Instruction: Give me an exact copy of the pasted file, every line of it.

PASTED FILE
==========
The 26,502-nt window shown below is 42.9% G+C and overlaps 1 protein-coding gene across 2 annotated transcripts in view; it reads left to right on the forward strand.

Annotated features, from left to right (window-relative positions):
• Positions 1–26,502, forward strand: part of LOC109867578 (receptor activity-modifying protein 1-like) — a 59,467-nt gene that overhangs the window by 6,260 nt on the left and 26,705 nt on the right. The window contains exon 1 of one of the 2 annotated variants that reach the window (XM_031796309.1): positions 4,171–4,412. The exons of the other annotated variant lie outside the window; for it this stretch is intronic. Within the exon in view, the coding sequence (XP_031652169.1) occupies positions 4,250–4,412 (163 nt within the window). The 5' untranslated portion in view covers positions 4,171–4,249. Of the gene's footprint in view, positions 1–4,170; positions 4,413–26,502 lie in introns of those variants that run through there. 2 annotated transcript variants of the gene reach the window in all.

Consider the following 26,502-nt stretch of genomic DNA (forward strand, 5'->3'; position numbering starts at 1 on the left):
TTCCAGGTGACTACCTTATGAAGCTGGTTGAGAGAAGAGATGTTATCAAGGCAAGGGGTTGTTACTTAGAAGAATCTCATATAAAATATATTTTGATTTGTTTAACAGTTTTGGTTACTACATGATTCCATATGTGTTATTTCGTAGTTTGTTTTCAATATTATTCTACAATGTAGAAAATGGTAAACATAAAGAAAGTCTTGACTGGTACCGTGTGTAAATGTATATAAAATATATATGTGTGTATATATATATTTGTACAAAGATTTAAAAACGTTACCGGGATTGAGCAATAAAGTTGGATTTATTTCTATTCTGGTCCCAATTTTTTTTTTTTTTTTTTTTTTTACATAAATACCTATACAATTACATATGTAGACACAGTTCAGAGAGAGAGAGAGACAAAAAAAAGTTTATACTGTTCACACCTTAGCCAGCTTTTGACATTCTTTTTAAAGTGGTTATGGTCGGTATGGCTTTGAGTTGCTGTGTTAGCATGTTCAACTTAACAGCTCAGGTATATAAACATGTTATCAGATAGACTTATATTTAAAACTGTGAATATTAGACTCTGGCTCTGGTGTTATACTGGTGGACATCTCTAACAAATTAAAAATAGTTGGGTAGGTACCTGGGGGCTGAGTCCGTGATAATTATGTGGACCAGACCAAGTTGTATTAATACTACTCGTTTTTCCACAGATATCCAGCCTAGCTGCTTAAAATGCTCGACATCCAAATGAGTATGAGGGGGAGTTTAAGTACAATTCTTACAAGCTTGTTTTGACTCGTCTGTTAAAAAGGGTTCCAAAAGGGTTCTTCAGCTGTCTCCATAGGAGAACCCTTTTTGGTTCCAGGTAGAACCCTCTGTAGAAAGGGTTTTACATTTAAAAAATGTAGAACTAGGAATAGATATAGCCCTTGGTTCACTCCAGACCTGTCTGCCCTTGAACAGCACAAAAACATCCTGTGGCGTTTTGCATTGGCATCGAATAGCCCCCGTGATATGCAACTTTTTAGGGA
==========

The 26,502-nt window shown below is 42.9% G+C and overlaps 1 protein-coding gene across 2 annotated transcripts in view; it reads left to right on the forward strand.

Annotated features, from left to right (window-relative positions):
• Positions 1–26,502, forward strand: part of LOC109867578 (receptor activity-modifying protein 1-like) — a 59,467-nt gene that overhangs the window by 6,260 nt on the left and 26,705 nt on the right. The window contains exon 1 of one of the 2 annotated variants that reach the window (XM_031796309.1): positions 4,171–4,412. The exons of the other annotated variant lie outside the window; for it this stretch is intronic. Within the exon in view, the coding sequence (XP_031652169.1) occupies positions 4,250–4,412 (163 nt within the window). The 5' untranslated portion in view covers positions 4,171–4,249. Of the gene's footprint in view, positions 1–4,170; positions 4,413–26,502 lie in introns of those variants that run through there. 2 annotated transcript variants of the gene reach the window in all.

Consider the following 26,502-nt stretch of genomic DNA (forward strand, 5'->3'; position numbering starts at 1 on the left):
TTCCAGGTGACTACCTTATGAAGCTGGTTGAGAGAAGAGATGTTATCAAGGCAAGGGGTTGTTACTTAGAAGAATCTCATATAAAATATATTTTGATTTGTTTAACAGTTTTGGTTACTACATGATTCCATATGTGTTATTTCGTAGTTTGTTTTCAATATTATTCTACAATGTAGAAAATGGTAAACATAAAGAAAGTCTTGACTGGTACCGTGTGTAAATGTATATAAAATATATATGTGTGTATATATATATTTGTACAAAGATTTAAAAACGTTACCGGGATTGAGCAATAAAGTTGGATTTATTTCTATTCTGGTCCCAATTTTTTTTTTTTTTTTTTTTTTTACATAAATACCTATACAATTACATATGTAGACACAGTTCAGAGAGAGAGAGAGACAAAAAAAAGTTTATACTGTTCACACCTTAGCCAGCTTTTGACATTCTTTTTAAAGTGGTTATGGTCGGTATGGCTTTGAGTTGCTGTGTTAGCATGTTCAACTTAACAGCTCAGGTATATAAACATGTTATCAGATAGACTTATATTTAAAACTGTGAATATTAGACTCTGGCTCTGGTGTTATACTGGTGGACATCTCTAACAAATTAAAAATAGTTGGGTAGGTACCTGGGGGCTGAGTCCGTGATAATTATGTGGACCAGACCAAGTTGTATTAATACTACTCGTTTTTCCACAGATATCCAGCCTAGCTGCTTAAAATGCTCGACATCCAAATGAGTATGAGGGGGAGTTTAAGTACAATTCTTACAAGCTTGTTTTGACTCGTCTGTTAAAAAGGGTTCCAAAAGGGTTCTTCAGCTGTCTCCATAGGAGAACCCTTTTTGGTTCCAGGTAGAACCCTCTGTAGAAAGGGTTTTACATTTAAAAAATGTAGAACTAGGAATAGATATAGCCCTTGGTTCACTCCAGACCTGTCTGCCCTTGAACAGCACAAAAACATCCTGTGGCGTTTTGCATTGGCATCGAATAGCCCCCGTGATATGCAACTTTTTAGGGA